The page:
What you promised as a project manager is, if you press the red button, we’ll work out who needs to get around to understand what the problem is and find a way through it. And it’s to get rid of that sort of six months later, “Well, I knew that would happen. And I kind of put it in an email, and nobody listened to me”. So if you really sure there’s a huge problem, you’ve got to shout, stop, and it might take five minutes to solve. Or it might be far more fundamental. And it’s a democracy, it’s egalitarian: Anybody can press and it was pressed on the project. At least three or four times!

Nathan Monk
But it works though. It’s one of the smoothest projects in terms of the running of it and stuff like that. And I attribute that down to exactly what you’ve just talked about there and how the big red button works and stuff. I’ve learned a lot from you in that project. So thank you for that.

Joe Marshall
No, it’s good! And it’s about respecting constraints. If people feel they can influence and have their say and intervene when it’s important. It actually allows them to move forward. Because you know, it’s about assumptive progress, “nobody has hit the red button so I can go ahead with it. Rather than coming out of another 15 committee meetings to discuss it.”

Nathan Monk
Yeah, yeah, totally. I hear that.

Joe Marshall
No, let’s just get this done. Let’s just do it and when people can see it, if somebody is upset, they’ll shout. And it is just about keeping things moving. So many of these things just get swapped out. Analysis, paralysis, catastrophizing, all of these things.

Nathan Monk
So with the project, Joe, what successes from that project are you most proud of? And is there anything that if you had a chance, to do it again, are there any changes that you would make?

Joe Marshall
I would probably have done some of the stakeholder’s engagements slightly different, only because I know them all now, I was new to UEA when I started, and I had to sort of find my way through it. And some of that has potentially been streamlined.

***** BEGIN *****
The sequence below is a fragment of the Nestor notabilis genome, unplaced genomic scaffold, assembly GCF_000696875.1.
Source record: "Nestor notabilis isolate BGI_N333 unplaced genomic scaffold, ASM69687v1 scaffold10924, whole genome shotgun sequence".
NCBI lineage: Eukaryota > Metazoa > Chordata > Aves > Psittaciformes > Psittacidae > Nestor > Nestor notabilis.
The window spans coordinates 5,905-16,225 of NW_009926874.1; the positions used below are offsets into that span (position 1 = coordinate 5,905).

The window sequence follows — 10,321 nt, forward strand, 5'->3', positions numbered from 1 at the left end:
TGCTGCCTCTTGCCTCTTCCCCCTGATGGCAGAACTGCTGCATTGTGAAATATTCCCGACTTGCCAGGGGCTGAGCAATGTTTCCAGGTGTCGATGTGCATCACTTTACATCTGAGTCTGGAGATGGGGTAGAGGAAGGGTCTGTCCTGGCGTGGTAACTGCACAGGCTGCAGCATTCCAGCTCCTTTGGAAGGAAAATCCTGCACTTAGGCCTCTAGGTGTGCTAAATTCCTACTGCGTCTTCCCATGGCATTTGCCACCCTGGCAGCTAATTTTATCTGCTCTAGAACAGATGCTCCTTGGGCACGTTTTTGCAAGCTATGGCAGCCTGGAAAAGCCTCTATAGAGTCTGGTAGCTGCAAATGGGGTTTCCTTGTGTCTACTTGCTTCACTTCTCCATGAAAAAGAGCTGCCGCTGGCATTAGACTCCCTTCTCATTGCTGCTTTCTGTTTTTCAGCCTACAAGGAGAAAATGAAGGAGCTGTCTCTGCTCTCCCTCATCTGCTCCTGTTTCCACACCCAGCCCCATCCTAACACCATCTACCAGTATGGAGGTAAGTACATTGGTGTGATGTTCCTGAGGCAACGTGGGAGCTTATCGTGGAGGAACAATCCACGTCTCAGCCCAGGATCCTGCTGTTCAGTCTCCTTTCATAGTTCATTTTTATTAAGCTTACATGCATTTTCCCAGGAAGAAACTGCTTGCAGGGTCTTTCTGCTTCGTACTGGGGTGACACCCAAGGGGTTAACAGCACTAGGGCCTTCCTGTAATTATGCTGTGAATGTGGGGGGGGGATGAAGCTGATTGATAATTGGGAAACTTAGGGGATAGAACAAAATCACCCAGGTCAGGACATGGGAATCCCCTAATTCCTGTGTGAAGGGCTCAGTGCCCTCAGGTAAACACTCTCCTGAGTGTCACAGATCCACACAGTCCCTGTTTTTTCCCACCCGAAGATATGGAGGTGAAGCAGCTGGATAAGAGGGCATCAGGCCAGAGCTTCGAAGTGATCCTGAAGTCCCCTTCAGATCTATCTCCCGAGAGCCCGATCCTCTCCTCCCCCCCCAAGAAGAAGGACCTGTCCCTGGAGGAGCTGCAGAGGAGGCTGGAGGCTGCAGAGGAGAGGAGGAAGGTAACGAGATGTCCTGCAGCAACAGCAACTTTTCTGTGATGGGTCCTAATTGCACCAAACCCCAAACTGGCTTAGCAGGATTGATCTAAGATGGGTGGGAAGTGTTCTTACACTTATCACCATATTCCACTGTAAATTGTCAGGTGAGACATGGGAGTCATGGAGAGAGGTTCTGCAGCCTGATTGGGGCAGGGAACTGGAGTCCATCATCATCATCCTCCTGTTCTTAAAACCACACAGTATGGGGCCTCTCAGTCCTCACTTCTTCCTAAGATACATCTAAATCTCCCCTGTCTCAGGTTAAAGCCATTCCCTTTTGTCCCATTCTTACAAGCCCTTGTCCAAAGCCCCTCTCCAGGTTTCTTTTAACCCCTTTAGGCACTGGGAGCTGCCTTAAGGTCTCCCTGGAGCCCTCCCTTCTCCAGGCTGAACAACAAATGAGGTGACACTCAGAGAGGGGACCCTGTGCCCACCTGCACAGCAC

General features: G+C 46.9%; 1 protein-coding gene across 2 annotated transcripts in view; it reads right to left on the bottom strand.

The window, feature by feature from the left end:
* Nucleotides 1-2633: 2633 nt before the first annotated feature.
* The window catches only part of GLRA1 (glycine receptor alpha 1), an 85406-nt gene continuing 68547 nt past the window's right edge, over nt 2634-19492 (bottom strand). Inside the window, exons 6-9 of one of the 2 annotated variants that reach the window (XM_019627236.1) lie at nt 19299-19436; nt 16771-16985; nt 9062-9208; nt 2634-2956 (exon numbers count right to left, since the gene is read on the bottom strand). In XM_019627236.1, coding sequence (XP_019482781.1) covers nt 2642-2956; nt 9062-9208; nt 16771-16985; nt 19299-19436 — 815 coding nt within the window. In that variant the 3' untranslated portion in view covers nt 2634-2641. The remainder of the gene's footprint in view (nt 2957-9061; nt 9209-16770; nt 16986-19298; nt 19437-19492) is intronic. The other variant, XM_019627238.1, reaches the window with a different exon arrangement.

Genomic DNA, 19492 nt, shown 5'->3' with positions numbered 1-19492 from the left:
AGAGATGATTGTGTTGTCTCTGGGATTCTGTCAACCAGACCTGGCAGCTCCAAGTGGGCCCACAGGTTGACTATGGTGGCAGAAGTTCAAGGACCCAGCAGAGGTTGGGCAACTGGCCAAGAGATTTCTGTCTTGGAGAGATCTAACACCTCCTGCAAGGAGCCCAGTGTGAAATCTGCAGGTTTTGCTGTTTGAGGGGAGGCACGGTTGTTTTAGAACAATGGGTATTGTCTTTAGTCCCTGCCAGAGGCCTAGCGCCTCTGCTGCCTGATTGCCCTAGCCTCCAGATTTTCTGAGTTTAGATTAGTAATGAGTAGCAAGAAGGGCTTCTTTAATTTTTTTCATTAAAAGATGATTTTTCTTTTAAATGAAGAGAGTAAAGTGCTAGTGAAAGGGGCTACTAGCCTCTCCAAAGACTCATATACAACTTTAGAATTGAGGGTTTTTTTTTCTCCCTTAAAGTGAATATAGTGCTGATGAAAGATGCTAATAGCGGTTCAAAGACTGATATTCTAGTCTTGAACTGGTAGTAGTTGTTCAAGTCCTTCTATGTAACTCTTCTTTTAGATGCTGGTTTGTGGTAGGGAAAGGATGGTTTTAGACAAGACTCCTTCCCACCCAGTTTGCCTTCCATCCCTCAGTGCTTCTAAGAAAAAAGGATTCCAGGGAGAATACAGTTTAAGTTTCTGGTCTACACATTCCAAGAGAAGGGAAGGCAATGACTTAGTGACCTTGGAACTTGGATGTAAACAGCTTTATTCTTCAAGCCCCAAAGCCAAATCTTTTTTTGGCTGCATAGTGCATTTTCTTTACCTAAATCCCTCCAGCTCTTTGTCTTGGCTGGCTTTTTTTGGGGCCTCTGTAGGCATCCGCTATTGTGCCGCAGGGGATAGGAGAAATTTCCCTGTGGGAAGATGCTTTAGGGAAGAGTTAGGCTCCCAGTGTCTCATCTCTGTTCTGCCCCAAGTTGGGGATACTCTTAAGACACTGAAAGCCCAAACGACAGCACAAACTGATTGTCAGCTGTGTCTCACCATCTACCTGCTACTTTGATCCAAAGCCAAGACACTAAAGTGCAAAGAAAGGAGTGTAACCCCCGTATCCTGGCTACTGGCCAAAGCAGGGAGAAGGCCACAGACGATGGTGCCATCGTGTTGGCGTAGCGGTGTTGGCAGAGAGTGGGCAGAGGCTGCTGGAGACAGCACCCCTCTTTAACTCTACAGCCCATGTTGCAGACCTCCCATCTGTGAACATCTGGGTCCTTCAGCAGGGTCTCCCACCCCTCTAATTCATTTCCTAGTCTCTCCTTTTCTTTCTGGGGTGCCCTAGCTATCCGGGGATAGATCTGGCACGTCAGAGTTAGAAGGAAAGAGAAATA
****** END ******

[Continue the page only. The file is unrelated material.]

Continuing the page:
I think the success was actually getting to the end of it 26,000 pages on your website, and portal 56,000, downloadable PDFs and telling everybody we want about 10% of that is a difficult ask. And we got really, really close, you know!

I think rolling out a course catalogue that worked differently from the traditional one, with user testing was a great success. I think we tested the right things and had evidence. So a lot of what we did was evidence-based. And we’re now doing A/B testing and using Google Analytics to continue to refine it.

I think rolling out a course catalogue that worked differently from the traditional one, with user testing was a great success.

And I think that is a success is having something that can evolve rather than something that’s been built and then won’t be seen again for five years – “That looks old. And let’s do it all again.”

Watching the ongoing evolution of it and it being possible to evolve it, is a great success.

Nathan Monk
Yeah, that’s, that’s a great way of putting it and, as you know, just even from our pitch is definitely something that we really do believe in – Websites never being finished and always evolving. So it’s really nice to hear that that UEA now feels empowered to be able to do that. Really nice.

UEA Course Pages Example

Joe Marshall
The main challenges we’re moving on to are mostly on the technical side. No one is sat there going “we want it to look different or feel different”. It’s about fresh content. It’s about flexibility. It’s about overcoming some of the technical debt.

It’s been there and it’s supported us now through a whole year’s sales cycle. They’re learning from that sales cycle and looking at how to adapt it for next year.

Nathan Monk
Awesome, brilliant. Thank you very much, Joe. Thanks for joining me today. Really appreciate it.

Joe Marshall
Absolute pleasure. Keep in touch.

Nathan Monk
Well, thank you very much for watching. I hope you found that useful. If you did, please consider subscribing and see you soon!

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Nathan Monk
I'm proud to work for some of the world’s most influential brands that shape cities and define lives: Universities and colleges. I provide advice to forward-thinking senior leaders on how to exceed their organisational targets by creating user-focused, digital-first strategies.